The “Occupy Wall Street” movement, or what I prefer to call the “American Spring,” is a perfect recent example of such irrational and anti-social behavior. The wrong “perpetrator” is singled out, the stink of anti-Semitism is in the air, false justifications are mobilized, disruptive behavior is countenanced, and an impenetrable self-righteousness characterizes the entire affair. The “intellectual bankruptcy and childish behavior [of] the logically challenged Wall Street protestors,” as C. Edmund Wright puts it in American Thinker, is a textbook illustration of a country reaching the “tipping point.” Wright continues: “The mob’s understanding of reality is so stunted,” that they do not realize “the iPhones and blankets and food and even the condoms they depend on are products of a free-market capitalist system they want to demolish. These are intellectual children — and a society must have intellectual adults, or it will fail.” In short, they are the Genèvieves of the sociopolitical world.

It should be clear by this time that, as with people like Genèvieve, there is no medium of intellectual exchange with the left, that facts do not matter, that the mentality in play is naïve and jejune, that logic and evidence are helpless to convince or even to prompt the slightest reconsideration, and that practically every counter-argument can be turned on its head and interpreted as confirmation of the original idée fixe. The left is plainly susceptible to what Eric Voegelin in The New Science of Politics has called “theoretical illiteracy,” which shows itself in the form of an “axiological dream world.” In other words, a proneness to delusion, the seductive reverie of antirealism, and the habit of rejigging the past seem hardwired into the collective mindset of our leftist intelligentsia. Such minds cannot be detoxified. What we are treating with here is an aberration of epidemic proportions.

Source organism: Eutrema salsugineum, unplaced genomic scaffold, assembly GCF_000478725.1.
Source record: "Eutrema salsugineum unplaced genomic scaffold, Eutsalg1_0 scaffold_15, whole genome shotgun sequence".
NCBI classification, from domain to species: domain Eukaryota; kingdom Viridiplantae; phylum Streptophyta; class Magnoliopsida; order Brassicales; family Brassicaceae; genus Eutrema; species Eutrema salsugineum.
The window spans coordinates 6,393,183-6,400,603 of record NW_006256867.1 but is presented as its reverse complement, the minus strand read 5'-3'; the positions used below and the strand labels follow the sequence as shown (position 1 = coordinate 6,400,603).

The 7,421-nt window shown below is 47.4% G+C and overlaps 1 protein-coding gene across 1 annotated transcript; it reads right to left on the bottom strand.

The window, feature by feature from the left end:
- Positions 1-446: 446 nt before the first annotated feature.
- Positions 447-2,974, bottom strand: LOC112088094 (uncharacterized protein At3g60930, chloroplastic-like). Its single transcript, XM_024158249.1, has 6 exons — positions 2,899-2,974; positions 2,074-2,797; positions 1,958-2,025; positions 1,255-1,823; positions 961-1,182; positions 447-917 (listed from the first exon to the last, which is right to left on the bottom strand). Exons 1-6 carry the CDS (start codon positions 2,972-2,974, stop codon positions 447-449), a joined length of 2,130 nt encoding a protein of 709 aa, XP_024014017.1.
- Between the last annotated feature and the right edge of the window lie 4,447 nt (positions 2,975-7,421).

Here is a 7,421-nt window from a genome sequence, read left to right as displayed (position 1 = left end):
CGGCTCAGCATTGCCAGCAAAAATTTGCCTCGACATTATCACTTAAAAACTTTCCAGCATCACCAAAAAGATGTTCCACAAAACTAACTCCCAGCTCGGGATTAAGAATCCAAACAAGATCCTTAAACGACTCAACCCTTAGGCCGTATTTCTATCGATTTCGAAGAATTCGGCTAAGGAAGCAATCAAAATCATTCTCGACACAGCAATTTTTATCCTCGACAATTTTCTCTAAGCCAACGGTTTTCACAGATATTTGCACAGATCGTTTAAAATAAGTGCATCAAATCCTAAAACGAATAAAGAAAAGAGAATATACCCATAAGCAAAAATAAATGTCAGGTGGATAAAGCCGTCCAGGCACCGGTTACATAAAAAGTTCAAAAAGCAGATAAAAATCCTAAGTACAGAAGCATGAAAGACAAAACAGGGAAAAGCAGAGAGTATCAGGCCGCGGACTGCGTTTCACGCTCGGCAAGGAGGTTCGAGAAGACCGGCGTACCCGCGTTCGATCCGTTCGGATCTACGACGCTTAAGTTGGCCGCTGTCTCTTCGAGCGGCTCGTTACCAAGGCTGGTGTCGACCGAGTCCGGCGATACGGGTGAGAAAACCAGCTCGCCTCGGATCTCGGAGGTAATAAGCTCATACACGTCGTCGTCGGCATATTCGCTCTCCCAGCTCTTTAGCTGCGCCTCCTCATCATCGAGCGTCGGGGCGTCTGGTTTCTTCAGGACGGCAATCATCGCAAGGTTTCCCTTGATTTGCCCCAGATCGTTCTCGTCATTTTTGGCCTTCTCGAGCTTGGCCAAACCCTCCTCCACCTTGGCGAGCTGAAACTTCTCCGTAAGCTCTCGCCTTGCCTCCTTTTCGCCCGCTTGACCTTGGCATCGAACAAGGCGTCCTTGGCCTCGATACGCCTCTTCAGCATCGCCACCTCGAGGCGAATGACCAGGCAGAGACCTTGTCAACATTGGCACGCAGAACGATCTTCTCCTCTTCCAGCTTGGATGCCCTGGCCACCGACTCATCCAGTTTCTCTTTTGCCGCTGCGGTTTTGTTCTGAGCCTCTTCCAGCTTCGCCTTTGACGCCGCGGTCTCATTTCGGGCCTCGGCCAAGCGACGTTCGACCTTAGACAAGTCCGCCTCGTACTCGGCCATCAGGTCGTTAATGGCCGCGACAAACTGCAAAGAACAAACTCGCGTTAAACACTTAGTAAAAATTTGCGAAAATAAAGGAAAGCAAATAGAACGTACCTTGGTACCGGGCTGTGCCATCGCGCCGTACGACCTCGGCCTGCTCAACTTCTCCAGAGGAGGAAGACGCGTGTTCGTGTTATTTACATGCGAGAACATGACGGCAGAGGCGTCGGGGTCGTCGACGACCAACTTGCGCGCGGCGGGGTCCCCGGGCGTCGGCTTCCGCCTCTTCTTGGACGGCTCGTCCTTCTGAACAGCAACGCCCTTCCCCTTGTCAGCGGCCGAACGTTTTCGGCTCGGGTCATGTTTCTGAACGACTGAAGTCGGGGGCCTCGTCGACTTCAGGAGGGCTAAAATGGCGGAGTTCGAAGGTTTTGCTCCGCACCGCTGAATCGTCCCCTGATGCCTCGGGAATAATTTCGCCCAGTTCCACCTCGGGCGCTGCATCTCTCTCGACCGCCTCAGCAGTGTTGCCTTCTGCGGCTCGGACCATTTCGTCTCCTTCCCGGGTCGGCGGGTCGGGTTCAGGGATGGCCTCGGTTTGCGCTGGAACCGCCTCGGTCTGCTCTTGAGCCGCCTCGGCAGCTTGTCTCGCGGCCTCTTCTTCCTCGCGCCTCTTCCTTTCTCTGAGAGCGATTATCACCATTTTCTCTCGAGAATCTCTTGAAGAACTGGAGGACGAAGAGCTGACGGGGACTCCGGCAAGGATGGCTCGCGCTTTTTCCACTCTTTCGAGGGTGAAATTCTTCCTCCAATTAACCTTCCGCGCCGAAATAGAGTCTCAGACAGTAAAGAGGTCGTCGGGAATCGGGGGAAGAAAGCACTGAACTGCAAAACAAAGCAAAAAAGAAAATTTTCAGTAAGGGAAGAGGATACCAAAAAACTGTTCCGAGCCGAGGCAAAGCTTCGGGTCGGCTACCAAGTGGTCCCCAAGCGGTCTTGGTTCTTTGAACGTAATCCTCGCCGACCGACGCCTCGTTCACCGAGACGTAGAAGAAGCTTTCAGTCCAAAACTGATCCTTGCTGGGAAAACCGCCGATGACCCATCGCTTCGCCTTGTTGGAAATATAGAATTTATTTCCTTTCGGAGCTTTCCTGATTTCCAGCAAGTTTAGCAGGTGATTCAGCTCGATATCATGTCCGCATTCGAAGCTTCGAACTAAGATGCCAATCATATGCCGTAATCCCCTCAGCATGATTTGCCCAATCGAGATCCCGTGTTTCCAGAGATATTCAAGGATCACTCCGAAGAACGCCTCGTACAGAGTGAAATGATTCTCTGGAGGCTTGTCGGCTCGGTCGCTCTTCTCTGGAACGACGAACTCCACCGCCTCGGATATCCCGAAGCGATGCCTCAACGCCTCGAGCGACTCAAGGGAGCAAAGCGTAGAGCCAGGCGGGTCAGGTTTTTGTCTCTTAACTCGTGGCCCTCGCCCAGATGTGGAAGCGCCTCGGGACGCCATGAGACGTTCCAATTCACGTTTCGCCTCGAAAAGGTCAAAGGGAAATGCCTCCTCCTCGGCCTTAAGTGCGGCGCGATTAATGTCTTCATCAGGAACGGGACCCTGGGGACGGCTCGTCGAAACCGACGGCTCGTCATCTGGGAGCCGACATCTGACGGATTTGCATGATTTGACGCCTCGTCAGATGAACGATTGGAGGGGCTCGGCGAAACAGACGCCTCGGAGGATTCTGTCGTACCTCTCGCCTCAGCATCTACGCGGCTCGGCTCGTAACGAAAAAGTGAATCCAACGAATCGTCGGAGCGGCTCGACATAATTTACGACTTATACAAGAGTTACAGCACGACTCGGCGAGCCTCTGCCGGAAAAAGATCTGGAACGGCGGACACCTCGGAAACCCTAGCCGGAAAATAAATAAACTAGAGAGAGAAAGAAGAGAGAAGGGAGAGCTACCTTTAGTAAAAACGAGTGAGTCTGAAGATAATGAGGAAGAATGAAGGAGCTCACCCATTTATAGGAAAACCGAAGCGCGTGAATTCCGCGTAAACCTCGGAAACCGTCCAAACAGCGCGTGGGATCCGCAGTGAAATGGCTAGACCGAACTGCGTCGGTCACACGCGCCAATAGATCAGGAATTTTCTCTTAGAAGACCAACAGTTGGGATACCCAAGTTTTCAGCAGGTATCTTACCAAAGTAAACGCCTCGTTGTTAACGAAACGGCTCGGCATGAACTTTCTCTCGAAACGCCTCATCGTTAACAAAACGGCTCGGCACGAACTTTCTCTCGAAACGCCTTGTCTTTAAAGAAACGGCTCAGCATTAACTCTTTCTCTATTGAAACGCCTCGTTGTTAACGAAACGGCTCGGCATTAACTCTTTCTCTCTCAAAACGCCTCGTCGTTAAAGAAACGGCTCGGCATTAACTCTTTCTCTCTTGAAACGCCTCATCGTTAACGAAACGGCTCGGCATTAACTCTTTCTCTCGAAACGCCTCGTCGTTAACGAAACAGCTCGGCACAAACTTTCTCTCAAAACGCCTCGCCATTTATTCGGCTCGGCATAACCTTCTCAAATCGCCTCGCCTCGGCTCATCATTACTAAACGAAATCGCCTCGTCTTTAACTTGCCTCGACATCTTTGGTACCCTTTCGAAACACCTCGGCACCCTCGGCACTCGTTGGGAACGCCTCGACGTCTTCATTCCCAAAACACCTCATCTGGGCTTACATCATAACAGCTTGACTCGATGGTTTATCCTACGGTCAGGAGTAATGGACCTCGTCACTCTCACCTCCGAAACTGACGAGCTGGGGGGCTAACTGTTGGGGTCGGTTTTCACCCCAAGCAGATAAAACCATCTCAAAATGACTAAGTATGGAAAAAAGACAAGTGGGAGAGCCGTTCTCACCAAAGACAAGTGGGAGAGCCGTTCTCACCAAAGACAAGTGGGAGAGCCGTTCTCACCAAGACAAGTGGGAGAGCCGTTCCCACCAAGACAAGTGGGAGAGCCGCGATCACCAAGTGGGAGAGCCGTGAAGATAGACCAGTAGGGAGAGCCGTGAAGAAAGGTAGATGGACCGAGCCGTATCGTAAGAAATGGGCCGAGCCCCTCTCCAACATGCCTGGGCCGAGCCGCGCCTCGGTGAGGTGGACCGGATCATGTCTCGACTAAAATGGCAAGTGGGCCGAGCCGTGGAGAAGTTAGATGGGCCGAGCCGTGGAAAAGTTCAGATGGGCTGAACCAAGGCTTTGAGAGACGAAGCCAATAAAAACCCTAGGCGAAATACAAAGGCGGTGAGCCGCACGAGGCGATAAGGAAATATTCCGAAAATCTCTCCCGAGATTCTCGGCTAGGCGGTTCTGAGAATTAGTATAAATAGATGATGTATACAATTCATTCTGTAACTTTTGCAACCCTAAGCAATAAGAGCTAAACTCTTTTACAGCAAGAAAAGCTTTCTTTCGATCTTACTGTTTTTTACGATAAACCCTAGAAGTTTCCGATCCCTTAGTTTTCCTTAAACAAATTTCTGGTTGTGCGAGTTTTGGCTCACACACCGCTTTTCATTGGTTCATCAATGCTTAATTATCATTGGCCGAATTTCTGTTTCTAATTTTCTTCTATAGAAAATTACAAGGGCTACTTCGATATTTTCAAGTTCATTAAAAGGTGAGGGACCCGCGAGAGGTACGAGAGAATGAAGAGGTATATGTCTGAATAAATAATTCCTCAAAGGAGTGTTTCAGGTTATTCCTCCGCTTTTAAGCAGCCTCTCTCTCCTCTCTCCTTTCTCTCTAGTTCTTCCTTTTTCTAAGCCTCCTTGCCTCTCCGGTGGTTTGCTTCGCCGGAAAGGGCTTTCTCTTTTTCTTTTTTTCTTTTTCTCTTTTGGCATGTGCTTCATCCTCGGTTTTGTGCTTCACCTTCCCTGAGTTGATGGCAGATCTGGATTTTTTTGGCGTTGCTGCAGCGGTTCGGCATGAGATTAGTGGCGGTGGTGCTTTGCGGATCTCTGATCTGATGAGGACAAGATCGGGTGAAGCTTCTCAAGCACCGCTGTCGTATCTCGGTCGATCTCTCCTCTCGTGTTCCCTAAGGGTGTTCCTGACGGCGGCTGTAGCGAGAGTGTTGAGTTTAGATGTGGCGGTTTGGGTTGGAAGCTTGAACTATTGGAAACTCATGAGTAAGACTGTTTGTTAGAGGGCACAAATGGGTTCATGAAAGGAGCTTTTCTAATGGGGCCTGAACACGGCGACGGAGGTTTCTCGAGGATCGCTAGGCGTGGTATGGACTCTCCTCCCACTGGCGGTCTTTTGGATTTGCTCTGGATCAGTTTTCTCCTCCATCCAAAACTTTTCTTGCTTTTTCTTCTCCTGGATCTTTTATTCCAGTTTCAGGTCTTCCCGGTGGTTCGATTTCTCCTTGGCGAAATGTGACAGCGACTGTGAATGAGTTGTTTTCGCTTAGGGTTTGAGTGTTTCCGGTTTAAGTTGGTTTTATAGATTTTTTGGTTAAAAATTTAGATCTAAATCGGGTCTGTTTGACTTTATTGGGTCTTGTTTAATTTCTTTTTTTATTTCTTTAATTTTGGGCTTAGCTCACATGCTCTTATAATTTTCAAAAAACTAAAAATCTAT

And at the root of this species of madness, wherever it may happen to surface, an “Israeli” armed with his more lethal version of a weedwhacker and staple gun is always to be found intent on troubling his neighbors. The omnibus tendency in the world press and in such institutions as the United Nations, the International Court of Justice at The Hague, the European Union, the current American administration and, of course, “progressive” opinion in general to target Israel for any and every policy it adopts to secure its borders and defend itself against the threat to its very existence is an infallible sign of mental deracination.

The derangement of the left is nothing less than Genèvievism gone global.

David Solway is a Canadian poet and essayist. He is the author of The Big Lie: On Terror, Antisemitism, and Identity, and is currently working on a sequel, Living in the Valley of Shmoon. His new book on Jewish and Israeli themes, Hear, O Israel!, was released by Mantua Books. His latest book is The Boxthorn Tree, published in December 2012. Visit his Website at www.davidsolway.com.
Click here to view the 44 legacy comments

Comments are closed.